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Sneads Falls To Trenton In 1A State Semifinal

The Pirates managed just two hits against Trenton ace Trent Simmons.

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The Sneads Pirates got hot at the right time this year and they stepped up in their biggest games to make a historic run to the state tournament for the first time in program history. Wednesday morning that run came to a tough conclusion, as Trenton opened up a scoreless game in the fourth inning to roll to a 10-0 victory in a 1A state semifinal at Hammond Stadium in Fort Myers.

“We’ve had some problems early in the season in losses that we had where we’ve had one bad inning and it got us,” Sneads manager Laramie Dryden said. “It was rolling there and we’ve had a hard time stopping it all year. If you want to win in the playoffs you have to get hot at the right time, and that was what happened to us right there. We started playing well there, made less errors and were hitting the ball. That was big momentum making this playoff run that we had.”

Both sides were locked into a scoreless stalemate early on, but the Tigers made adjustments the second time through the batting order. Trenton starter Trent Simmons and Sneads starter Kade Chattwood both managed three scoreless frames the first time through the opposing batting order, before the Tigers made adjustments their second time through the order to begin to break things open.

Those changes helped open the flood gates in the bottom of the fourth, as Trenton sent 11 batters to the plate and put seven runs on the scoreboard. Two innings later they added another three runs to finish things off and move on to Thursday’s title contest.

Sneads starter Kade Chattwood allowed one earned run in four innings of work.

Trey Sanchez worked a walk and Colton Rucker followed with a base hit to right field to get some ducks on the pond in the fourth. Daniel Plank delivered an RBI single to left field to drive in the deciding run, and Zachary Hardee came through by slashing an RBI single past the shortstop. Michael Smith then reached on an error, which was then followed by a throwing error that allowed all three base runners to come home.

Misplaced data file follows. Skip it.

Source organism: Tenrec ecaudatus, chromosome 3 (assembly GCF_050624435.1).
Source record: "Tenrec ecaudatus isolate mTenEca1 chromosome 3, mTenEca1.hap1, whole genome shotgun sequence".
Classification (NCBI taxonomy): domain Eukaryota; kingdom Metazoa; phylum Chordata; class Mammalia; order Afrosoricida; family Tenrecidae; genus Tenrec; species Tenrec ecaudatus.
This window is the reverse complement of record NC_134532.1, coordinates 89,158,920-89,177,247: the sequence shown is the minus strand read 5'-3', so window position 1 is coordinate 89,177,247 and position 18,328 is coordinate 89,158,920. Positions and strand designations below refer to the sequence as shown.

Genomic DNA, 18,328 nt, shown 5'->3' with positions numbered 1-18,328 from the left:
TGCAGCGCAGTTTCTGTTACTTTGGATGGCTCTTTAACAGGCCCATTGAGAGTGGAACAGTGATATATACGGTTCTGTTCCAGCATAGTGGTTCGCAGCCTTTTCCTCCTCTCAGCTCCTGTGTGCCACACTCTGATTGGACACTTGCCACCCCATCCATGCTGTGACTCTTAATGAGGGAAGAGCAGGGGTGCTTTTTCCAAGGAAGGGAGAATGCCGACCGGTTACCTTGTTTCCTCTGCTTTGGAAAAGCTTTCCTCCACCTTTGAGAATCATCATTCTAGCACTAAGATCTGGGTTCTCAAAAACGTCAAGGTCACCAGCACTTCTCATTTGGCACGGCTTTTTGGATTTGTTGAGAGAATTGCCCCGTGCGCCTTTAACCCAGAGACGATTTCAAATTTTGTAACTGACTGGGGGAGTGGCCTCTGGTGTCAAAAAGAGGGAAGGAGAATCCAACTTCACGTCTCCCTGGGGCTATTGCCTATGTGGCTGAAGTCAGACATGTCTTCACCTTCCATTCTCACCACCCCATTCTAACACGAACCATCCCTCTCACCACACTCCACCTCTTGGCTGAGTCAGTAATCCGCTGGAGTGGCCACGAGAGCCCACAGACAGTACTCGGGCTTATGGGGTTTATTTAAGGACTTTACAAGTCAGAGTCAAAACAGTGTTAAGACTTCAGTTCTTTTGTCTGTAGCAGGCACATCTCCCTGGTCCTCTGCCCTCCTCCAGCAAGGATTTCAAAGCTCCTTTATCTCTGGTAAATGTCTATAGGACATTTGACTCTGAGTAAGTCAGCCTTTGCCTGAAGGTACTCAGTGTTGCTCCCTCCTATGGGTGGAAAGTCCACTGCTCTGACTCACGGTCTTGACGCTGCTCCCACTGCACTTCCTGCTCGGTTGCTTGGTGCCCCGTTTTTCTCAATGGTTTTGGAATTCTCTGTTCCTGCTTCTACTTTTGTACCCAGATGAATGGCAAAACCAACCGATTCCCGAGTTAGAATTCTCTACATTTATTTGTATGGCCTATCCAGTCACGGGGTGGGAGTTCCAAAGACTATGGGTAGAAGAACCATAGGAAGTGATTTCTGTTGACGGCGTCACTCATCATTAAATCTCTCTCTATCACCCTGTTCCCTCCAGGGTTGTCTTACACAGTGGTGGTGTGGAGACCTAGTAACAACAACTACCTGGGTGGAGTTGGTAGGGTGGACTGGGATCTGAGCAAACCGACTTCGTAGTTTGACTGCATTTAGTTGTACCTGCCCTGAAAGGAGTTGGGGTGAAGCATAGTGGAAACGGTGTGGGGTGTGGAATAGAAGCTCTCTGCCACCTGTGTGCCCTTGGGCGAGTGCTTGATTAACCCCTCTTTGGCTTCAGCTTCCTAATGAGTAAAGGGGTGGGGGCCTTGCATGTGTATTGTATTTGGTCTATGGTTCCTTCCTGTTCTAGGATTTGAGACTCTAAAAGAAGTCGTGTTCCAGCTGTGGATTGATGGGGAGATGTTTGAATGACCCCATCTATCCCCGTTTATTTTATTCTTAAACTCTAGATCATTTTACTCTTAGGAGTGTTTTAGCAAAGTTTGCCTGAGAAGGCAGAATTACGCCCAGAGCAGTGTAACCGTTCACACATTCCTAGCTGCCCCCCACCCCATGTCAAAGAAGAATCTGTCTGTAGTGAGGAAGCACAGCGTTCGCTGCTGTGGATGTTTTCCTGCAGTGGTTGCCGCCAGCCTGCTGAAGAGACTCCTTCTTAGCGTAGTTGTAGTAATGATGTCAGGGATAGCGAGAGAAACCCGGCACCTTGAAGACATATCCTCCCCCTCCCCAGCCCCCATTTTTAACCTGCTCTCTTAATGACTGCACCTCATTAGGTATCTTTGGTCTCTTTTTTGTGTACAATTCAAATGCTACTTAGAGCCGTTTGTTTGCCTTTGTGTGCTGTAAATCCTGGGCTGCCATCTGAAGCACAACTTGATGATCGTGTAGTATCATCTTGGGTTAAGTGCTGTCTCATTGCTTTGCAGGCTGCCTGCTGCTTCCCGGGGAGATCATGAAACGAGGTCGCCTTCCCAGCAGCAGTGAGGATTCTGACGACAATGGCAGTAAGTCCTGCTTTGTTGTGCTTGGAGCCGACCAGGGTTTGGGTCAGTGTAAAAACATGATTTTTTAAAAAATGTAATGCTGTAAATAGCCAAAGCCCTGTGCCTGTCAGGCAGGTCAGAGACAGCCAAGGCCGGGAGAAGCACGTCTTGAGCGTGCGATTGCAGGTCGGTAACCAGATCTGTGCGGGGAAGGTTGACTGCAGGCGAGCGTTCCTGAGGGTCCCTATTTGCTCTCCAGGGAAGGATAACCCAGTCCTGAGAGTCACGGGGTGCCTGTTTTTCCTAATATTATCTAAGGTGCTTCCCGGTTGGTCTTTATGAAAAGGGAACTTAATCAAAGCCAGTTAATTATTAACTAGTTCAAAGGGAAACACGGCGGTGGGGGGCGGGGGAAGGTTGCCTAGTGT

“What we really tried to do there was put the bat on the ball and put it on the ground,” Burton said. “Through the little bit of research that we had on Sneads we saw that they were prone to making errors, so our framework this week was just to get the ball on the ground and let’s be aggressive on the pads. We did that today the second and third time through the order, and we had a lot of hit-and-runs and slashes to get them moving and get them on their feet. It proved to be successful.”

Chase Molloy kept things going with a single past the shortstop, and designated hitter Randy Fuller was hit by a pitch to bring freshman Wyatt Langford to the plate. After falling behind 0-2, Langford connected for a shot to right field that went for a two-RBI double and a 7-0 lead.

The big scoring burst was plenty of support for Simmons, the Tigers’ ace whom improved to 12-0 on the season. Coach Burton noted how Simmons comes out and competes every game, noting that he has just been completely dominant this year on the mound. Staked with the big lead, the right-hander showed no signs of letting up and allowing Sneads (18-12) to rally back.

Seands’ Jalen Kenner connects for a line drive in the fourth inning.

After getting the big lead, Simmons faced just seven more batters to pick up the final six outs and earn the complete-game shutout victory. He surrendered just two base hits, one each to Chattwood and Dylan Driggers, and allowed three walks, while recording five strikeouts.

Although the end result was not the desired outcome, this one loss did little to sully the great season the Pirates put together in 2017. The players helped set a new standard for the program, leaving the responsibility of erasing Wednesday’s painful memory on the success to come in the years ahead.

“I had three senior leaders and two of them have been with me since they were freshmen, and they stepped up and did the right things throughout the year and got those younger guys going,” Dryden said. “Last year I only had one senior, so those younger guys were even playing. So they all have been getting experience, which helped us last year going into this year. It’s only going to continue to grow.”

Chattwood was one of those dedicated seniors this season. With his high school career now complete, the right-hander reflected on what was and what could have been in his final career game.

“I knew at the beginning of the year we had a lot of talent,” Chattwood said. “I knew we had the talent and it just kept going. We got hot at the right time and that was all it takes. But we had four errors in the fourth inning all in a row, and that really killed us.”

“I knew at the beginning of the year we had a lot of talent,” Kade Chattwood said.

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